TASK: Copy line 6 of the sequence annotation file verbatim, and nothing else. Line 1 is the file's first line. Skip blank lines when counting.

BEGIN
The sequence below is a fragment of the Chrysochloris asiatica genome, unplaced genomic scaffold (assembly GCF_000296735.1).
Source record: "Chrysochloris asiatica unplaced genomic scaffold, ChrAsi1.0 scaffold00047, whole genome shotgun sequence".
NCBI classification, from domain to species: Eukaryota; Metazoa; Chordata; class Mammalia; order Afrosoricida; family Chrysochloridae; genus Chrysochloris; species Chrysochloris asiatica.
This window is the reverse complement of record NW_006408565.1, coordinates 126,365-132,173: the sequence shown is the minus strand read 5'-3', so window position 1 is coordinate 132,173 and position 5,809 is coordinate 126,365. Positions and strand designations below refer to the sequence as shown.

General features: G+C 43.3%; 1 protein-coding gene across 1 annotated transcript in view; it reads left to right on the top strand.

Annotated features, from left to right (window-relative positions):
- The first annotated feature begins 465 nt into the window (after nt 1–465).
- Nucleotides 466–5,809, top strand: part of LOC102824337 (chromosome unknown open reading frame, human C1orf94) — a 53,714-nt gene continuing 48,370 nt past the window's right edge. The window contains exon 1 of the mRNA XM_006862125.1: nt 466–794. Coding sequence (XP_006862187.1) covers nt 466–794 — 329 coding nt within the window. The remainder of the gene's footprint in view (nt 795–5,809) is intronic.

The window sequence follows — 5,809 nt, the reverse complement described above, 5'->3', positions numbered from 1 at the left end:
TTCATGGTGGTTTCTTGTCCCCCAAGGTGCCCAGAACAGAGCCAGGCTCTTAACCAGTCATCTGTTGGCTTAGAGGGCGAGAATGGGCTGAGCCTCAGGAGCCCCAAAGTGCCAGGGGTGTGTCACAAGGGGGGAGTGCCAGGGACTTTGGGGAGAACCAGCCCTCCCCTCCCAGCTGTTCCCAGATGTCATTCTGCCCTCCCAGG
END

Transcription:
Annotated features, from left to right (window-relative positions):